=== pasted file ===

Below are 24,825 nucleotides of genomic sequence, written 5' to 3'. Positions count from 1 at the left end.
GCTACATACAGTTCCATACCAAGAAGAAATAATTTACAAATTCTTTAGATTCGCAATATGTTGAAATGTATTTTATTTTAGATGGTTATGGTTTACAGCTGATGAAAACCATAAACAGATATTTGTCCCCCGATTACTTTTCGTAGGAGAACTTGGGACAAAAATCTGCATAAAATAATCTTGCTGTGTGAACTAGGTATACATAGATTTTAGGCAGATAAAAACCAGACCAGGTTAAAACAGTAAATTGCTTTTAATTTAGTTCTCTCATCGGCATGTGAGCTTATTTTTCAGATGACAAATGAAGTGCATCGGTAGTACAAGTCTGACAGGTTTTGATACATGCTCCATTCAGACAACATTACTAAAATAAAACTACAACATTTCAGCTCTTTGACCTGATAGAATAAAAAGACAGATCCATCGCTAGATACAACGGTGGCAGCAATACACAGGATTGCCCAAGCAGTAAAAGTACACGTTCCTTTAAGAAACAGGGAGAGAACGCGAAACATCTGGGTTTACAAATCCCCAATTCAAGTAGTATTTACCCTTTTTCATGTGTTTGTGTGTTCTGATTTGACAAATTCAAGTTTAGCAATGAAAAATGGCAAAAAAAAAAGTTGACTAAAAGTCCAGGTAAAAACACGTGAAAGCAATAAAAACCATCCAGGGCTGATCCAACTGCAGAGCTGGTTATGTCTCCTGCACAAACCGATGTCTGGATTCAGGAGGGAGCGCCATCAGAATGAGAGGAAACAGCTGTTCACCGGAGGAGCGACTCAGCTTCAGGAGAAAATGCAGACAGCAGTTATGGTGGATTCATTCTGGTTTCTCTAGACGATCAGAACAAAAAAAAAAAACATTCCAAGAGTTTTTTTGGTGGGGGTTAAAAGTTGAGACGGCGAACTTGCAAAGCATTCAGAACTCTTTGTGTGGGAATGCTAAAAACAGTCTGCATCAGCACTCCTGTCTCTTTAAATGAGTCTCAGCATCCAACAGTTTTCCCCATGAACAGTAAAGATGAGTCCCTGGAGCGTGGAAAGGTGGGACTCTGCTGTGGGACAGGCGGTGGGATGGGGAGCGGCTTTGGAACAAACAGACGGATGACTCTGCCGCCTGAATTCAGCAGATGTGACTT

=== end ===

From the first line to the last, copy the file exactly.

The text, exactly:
Below are 24,825 nucleotides of genomic sequence, written 5' to 3'. Positions count from 1 at the left end.
GCTACATACAGTTCCATACCAAGAAGAAATAATTTACAAATTCTTTAGATTCGCAATATGTTGAAATGTATTTTATTTTAGATGGTTATGGTTTACAGCTGATGAAAACCATAAACAGATATTTGTCCCCCGATTACTTTTCGTAGGAGAACTTGGGACAAAAATCTGCATAAAATAATCTTGCTGTGTGAACTAGGTATACATAGATTTTAGGCAGATAAAAACCAGACCAGGTTAAAACAGTAAATTGCTTTTAATTTAGTTCTCTCATCGGCATGTGAGCTTATTTTTCAGATGACAAATGAAGTGCATCGGTAGTACAAGTCTGACAGGTTTTGATACATGCTCCATTCAGACAACATTACTAAAATAAAACTACAACATTTCAGCTCTTTGACCTGATAGAATAAAAAGACAGATCCATCGCTAGATACAACGGTGGCAGCAATACACAGGATTGCCCAAGCAGTAAAAGTACACGTTCCTTTAAGAAACAGGGAGAGAACGCGAAACATCTGGGTTTACAAATCCCCAATTCAAGTAGTATTTACCCTTTTTCATGTGTTTGTGTGTTCTGATTTGACAAATTCAAGTTTAGCAATGAAAAATGGCAAAAAAAAAAGTTGACTAAAAGTCCAGGTAAAAACACGTGAAAGCAATAAAAACCATCCAGGGCTGATCCAACTGCAGAGCTGGTTATGTCTCCTGCACAAACCGATGTCTGGATTCAGGAGGGAGCGCCATCAGAATGAGAGGAAACAGCTGTTCACCGGAGGAGCGACTCAGCTTCAGGAGAAAATGCAGACAGCAGTTATGGTGGATTCATTCTGGTTTCTCTAGACGATCAGAACAAAAAAAAAAAACATTCCAAGAGTTTTTTTGGTGGGGGTTAAAAGTTGAGACGGCGAACTTGCAAAGCATTCAGAACTCTTTGTGTGGGAATGCTAAAAACAGTCTGCATCAGCACTCCTGTCTCTTTAAATGAGTCTCAGCATCCAACAGTTTTCCCCATGAACAGTAAAGATGAGTCCCTGGAGCGTGGAAAGGTGGGACTCTGCTGTGGGACAGGCGGTGGGATGGGGAGCGGCTTTGGAACAAACAGACGGATGACTCTGCCGCCTGAATTCAGCAGATGTGACTT